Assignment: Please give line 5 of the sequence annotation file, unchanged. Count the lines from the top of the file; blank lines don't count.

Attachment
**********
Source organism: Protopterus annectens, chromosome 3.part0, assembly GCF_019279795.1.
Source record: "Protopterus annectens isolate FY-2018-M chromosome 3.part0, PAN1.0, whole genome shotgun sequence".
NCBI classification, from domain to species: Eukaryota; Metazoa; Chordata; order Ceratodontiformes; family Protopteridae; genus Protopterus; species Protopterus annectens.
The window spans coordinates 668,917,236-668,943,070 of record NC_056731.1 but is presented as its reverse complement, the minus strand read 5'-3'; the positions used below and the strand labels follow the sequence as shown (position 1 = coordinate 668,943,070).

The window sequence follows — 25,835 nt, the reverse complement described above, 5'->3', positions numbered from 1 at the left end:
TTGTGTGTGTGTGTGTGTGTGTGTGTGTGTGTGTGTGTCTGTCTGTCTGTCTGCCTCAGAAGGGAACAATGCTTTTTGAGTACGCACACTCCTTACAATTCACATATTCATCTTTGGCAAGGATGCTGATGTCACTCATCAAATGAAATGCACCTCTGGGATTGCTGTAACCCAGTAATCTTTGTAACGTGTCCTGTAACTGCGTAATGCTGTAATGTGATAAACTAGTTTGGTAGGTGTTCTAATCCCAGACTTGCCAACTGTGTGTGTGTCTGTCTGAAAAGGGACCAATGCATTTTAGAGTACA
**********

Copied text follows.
The window sequence follows — 25,835 nt, the reverse complement described above, 5'->3', positions numbered from 1 at the left end: